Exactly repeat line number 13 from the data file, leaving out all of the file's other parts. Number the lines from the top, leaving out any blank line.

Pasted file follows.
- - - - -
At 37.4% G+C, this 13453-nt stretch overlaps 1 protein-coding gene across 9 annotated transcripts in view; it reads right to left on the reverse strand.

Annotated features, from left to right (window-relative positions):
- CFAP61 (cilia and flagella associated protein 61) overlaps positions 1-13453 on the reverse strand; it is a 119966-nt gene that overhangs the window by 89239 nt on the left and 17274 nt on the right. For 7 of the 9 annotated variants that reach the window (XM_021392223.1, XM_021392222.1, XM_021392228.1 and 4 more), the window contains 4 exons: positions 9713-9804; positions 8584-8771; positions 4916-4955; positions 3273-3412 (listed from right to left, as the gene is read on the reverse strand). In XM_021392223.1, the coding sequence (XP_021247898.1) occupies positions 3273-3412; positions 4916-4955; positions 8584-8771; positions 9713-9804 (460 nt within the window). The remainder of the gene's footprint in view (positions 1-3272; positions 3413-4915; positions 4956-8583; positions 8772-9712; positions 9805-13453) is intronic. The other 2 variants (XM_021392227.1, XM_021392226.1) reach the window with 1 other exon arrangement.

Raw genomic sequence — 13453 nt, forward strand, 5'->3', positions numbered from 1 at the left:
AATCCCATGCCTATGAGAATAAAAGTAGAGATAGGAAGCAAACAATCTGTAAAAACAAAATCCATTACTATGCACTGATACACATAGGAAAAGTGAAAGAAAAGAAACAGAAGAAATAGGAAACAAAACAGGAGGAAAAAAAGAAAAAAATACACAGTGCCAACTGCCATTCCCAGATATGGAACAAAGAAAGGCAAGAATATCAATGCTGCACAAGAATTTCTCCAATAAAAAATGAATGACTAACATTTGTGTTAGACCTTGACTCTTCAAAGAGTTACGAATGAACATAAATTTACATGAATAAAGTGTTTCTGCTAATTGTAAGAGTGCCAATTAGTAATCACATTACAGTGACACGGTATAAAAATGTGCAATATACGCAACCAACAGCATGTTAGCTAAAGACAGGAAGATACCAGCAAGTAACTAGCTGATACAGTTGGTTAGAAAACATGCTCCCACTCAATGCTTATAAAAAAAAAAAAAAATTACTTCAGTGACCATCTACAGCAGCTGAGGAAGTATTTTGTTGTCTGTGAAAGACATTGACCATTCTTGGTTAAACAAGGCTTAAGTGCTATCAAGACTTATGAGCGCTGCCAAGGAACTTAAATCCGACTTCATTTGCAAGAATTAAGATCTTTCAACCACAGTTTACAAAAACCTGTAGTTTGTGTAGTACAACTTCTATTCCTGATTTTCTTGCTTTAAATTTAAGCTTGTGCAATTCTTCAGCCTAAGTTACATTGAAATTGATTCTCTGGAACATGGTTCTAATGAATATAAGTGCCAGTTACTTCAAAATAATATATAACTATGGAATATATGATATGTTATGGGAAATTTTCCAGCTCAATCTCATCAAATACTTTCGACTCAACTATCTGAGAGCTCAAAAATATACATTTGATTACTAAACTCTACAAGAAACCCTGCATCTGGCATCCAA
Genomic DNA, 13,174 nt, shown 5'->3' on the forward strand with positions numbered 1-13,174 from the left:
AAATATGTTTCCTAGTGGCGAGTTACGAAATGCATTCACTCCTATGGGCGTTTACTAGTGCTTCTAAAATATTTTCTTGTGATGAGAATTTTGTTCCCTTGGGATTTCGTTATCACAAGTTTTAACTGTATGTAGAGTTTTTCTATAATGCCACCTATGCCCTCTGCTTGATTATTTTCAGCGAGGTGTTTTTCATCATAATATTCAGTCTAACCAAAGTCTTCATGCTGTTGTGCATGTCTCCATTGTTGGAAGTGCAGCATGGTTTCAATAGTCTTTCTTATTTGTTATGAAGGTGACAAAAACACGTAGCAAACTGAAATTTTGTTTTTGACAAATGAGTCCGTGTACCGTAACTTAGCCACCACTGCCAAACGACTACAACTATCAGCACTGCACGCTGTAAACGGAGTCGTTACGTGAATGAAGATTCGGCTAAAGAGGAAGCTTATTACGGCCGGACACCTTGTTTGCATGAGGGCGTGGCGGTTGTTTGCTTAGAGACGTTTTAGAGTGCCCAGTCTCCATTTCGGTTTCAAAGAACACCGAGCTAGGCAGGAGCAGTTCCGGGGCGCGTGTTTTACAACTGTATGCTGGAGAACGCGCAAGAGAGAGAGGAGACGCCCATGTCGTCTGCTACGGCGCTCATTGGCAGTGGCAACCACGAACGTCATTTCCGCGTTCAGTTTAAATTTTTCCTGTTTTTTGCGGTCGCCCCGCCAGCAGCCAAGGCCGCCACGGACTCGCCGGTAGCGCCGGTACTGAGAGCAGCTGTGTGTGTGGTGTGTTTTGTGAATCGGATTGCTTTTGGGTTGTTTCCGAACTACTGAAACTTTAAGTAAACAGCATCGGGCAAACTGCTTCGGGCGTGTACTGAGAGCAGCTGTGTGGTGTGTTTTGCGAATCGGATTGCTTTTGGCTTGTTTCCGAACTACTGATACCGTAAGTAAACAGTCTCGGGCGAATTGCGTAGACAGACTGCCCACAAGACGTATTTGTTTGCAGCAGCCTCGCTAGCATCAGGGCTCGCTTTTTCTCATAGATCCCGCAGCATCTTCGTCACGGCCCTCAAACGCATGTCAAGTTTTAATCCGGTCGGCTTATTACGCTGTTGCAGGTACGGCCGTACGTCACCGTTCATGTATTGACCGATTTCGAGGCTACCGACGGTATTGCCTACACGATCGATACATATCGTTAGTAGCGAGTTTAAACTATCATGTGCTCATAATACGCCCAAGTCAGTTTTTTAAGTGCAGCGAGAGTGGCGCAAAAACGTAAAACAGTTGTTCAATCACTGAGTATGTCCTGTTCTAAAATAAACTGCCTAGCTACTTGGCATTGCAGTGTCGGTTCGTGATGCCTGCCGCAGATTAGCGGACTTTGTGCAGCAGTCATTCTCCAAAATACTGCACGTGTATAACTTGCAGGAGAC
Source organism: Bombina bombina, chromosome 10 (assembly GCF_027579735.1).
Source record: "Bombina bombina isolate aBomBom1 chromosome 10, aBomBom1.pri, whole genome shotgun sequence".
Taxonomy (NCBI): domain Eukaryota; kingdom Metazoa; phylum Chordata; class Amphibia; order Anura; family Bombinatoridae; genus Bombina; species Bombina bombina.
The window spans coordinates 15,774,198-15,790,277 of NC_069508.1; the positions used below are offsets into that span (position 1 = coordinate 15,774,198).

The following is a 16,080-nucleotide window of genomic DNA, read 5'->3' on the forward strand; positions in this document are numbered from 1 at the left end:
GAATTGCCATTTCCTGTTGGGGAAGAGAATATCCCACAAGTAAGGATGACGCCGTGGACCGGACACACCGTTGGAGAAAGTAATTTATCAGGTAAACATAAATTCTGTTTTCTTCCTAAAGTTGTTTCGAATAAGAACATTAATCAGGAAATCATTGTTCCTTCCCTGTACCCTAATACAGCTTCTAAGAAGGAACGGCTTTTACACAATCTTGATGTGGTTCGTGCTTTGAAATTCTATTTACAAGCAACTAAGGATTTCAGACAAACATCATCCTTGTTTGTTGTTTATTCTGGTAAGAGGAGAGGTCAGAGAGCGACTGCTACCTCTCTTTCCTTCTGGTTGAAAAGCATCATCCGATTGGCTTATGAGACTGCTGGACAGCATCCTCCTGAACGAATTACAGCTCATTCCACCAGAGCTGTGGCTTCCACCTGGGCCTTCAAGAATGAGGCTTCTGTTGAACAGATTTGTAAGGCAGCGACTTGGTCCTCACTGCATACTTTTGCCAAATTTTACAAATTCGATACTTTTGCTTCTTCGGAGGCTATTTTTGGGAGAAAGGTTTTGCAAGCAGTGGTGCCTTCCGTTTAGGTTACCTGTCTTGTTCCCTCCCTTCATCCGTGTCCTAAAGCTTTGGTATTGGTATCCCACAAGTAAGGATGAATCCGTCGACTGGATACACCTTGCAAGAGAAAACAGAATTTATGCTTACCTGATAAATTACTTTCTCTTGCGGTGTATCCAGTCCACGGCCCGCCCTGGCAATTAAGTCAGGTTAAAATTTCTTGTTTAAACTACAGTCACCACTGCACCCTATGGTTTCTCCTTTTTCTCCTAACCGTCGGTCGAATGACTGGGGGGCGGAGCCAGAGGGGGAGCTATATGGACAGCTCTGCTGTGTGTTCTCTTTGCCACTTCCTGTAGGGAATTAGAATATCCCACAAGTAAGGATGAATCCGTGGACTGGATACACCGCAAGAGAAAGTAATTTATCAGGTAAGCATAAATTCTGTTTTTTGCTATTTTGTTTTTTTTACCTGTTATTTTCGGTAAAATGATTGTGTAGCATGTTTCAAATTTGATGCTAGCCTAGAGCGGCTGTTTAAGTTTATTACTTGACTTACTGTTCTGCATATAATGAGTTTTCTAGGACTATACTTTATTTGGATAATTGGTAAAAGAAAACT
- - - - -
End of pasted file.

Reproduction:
GAATTGCCATTTCCTGTTGGGGAAGAGAATATCCCACAAGTAAGGATGACGCCGTGGACCGGACACACCGTTGGAGAAAGTAATTTATCAGGTAAACATAAATTCTGTTTTCTTCCTAAAGTTGTTTCGAATAAGAACATTAATCAGGAAATCATTGTTCCTTCCCTGTACCCTAATACAGCTTCTAAGAAGGAACGGCTTTTACACAATCTTGATGTGGTTCGTGCTTTGAAATTCTATTTACAAGCAACTAAGGATTTCAGACAAACATCATCCTTGTTTGTTGTTTATTCTGGTAAGAGGAGAGGTCAGAGAGCGACTGCTACCTCTCTTTCCTTCTGGTTGAAAAGCATCATCCGATTGGCTTATGAGACTGCTGGACAGCATCCTCCTGAACGAATTACAGCTCATTCCACCAGAGCTGTGGCTTCCACCTGGGCCTTCAAGAATGAGGCTTCTGTTGAACAGATTTGTAAGGCAGCGACTTGGTCCTCACTGCATACTTTTGCCAAATTTTACAAATTCGATACTTTTGCTTCTTCGGAGGCTATTTTTGGGAGAAAGGTTTTGCAAGCAGTGGTGCCTTCCGTTTAGGTTACCTGTCTTGTTCCCTCCCTTCATCCGTGTCCTAAAGCTTTGGTATTGGTATCCCACAAGTAAGGATGAATCCGTCGACTGGATACACCTTGCAAGAGAAAACAGAATTTATGCTTACCTGATAAATTACTTTCTCTTGCGGTGTATCCAGTCCACGGCCCGCCCTGGCAATTAAGTCAGGTTAAAATTTCTTGTTTAAACTACAGTCACCACTGCACCCTATGGTTTCTCCTTTTTCTCCTAACCGTCGGTCGAATGACTGGGGGGCGGAGCCAGAGGGGGAGCTATATGGACAGCTCTGCTGTGTGTTCTCTTTGCCACTTCCTGTAGGGAATTAGAATATCCCACAAGTAAGGATGAATCCGTGGACTGGATACACCGCAAGAGAAAGTAATTTATCAGGTAAGCATAAATTCTGTTTTTTGCTATTTTGTTTTTTTTACCTGTTATTTTCGGTAAAATGATTGTGTAGCATGTTTCAAATTTGATGCTAGCCTAGAGCGGCTGTTTAAGTTTATTACTTGACTTACTGTTCTGCATATAATGAGTTTTCTAGGACTATACTTTATTTGGATAATTGGTAAAAGAAAACT